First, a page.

Politicians lie a lot. But the best, most successful politicians who lie do so in a way that is hard to immediately debunk: Their lies require dogged persistence to fully untangle, because they are phrased to sound quite true, or involve twisting numbers just so, or otherwise stand up to an initial round of light scrutiny.
Donald Trump is not one of those liars. His lies — which occur with astounding frequency, even by the standards of a presidential campaign — tend to be very easily debunked. One particularly noteworthy subgenre of these lies involves interactions he has had — or claims to have had — with other people. If you tell a reporter you talked to Mr. X, it is very easy for that reporter to then go to Mr. X and say, “Hey, do you remember this conversation?” This is a foolish sort of thing to lie about, in other words, because you are practically begging journalists, even lazy ones otherwise averse to putting in extra reporting effort, to earn a quick scoop with a five-minute phone call.
Trump has not learned this lesson. Over and over, he has claimed to have had interactions with people and institutions — sometimes very big, powerful ones who don’t like to be misrepresented — only for basic fact-checking to suggest that it’s very unlikely those interactions actually occurred. Here are six examples. In all likelihood, this is an incomplete list, so let me know via Twitter if I’ve left out other major examples.
Trump’s claim: He turned down a chance to be interviewed by John Oliver on Last Week Tonight. This one comes from a tweet:
In an interview excerpted in the below video, Trump also mentioned having been invited onto Oliver’s show “four or five times.” That is a lot of times.
Why it probably never happened: Oliver and his staff said so. First, Last Week Tonight’s Twitter account quickly denied having invited the Donald onto the show:
A few months later, in his now-legendary “Drumpf” segment, Oliver went into more detail, explaining that he was so taken aback by the confidence of Trump’s assertions that he had been invited that “I even checked to make sure that no one had even accidentally invited him, and of course they hadn’t.” As Oliver explained, “I’m not even sure he knows he’s lying — I think he just doesn’t care about what the truth is.”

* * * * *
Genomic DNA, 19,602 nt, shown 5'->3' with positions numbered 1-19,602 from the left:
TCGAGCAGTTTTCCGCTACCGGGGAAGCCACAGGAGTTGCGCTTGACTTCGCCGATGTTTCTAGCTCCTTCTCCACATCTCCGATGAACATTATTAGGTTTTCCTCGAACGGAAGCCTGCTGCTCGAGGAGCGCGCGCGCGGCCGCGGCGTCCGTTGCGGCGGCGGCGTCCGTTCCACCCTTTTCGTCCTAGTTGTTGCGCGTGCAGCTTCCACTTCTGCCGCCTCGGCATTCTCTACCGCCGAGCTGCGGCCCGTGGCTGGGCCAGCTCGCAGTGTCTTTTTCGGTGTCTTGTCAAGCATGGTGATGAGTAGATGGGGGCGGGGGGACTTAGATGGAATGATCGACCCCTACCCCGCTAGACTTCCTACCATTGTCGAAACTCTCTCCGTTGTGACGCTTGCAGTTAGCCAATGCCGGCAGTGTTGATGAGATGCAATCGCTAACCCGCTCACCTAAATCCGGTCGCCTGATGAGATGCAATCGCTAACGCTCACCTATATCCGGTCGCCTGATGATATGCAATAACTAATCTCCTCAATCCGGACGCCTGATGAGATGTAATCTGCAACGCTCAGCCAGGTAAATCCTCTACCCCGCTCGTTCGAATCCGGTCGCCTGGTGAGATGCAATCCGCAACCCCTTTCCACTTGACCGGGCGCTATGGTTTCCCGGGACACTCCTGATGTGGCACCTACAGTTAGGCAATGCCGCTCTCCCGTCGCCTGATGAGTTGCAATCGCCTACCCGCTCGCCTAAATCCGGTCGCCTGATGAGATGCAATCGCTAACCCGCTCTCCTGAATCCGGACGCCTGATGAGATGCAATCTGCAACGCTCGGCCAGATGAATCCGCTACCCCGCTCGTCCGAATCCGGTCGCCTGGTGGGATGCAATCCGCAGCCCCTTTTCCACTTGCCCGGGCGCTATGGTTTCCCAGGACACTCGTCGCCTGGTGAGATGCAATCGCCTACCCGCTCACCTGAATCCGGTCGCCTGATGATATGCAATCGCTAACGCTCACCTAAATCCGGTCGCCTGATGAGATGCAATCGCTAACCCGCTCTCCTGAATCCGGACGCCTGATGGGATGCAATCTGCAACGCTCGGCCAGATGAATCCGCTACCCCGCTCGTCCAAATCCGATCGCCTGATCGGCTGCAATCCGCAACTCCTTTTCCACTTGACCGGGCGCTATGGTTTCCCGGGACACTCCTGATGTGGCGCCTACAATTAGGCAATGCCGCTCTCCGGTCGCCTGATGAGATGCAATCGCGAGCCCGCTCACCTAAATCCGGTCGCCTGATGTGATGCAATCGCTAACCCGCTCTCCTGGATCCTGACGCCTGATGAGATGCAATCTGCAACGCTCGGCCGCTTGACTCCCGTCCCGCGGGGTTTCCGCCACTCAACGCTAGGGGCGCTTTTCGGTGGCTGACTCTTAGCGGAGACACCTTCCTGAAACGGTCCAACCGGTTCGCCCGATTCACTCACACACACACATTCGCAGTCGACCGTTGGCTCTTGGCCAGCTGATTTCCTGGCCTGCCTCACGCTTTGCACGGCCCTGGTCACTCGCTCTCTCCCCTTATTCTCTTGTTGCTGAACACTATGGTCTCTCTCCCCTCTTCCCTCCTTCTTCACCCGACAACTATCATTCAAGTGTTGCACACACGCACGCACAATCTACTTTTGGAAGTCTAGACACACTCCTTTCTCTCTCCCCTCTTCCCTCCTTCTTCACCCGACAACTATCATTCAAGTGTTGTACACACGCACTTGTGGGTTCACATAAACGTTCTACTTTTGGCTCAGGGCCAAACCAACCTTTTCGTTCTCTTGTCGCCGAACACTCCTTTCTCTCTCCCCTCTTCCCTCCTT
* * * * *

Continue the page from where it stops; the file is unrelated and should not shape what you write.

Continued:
Trump’s claim: The National Football League sent Trump a letter bemoaning the debate schedule. Over the last few days, Trump has been seemingly laying the groundwork to either back out of debating Hillary Clinton or to spread the idea that the debates were set up in a rigged or unfair manner and that Clinton and the Democrats are responsible — despite the fact that the dates were set by the bipartisan Commission on Presidential Debates in September of last year.
In an interview with ABC News’ George Stephanopoulos, Trump said the scheduling was so outrageous that he had heard from the NFL: “I got a letter from the NFL saying, ‘This is ridiculous. Why are the debates against—,’ because the NFL doesn’t want to go against the debates.”
Why it probably never happened: ABC News has the whole story. When journalists reached out to the NFL to ask about this supposed letter, the league responded in a statement, “We did not write a letter, but we obviously prefer the debates on a different night than scheduled games.” To which a “Trump campaign” source changed the story a bit, telling ABC News, “Mr. Trump was made aware of the conflicting dates by a source close to the league. It’s unfortunate that millions of voters will be disenfranchised by these chosen dates.” Disenfranchised! Sad!
Trump’s claim: The Koch brothers wanted to meet with him, but Trump, having too much integrity, basically said, “Screw you, Koch brothers.” On Saturday, Trump tweeted a pretty Trumpian tweet about how conservative megadonors Charles and David Koch wanted to meet with him, but Trump turned them down because he is a man of the people:
Why it probably never happened: Almost as quickly as Trump tweeted that, it was shot down by the Kochs. “[T]op officials to the Koch operation threw cold water on that Saturday afternoon, saying they had no knowledge of a meeting request,” Melanie Mason of the L.A. Times reported on Saturday. As Bloomberg’s Jennifer Jacobs explained, Trump’s aversion to the Kochs seems to be a brand-new development: “The Koch team met last month with the Trump team at Trump aides’ request. There have been no follow-up meetings, [a Koch aide] said.”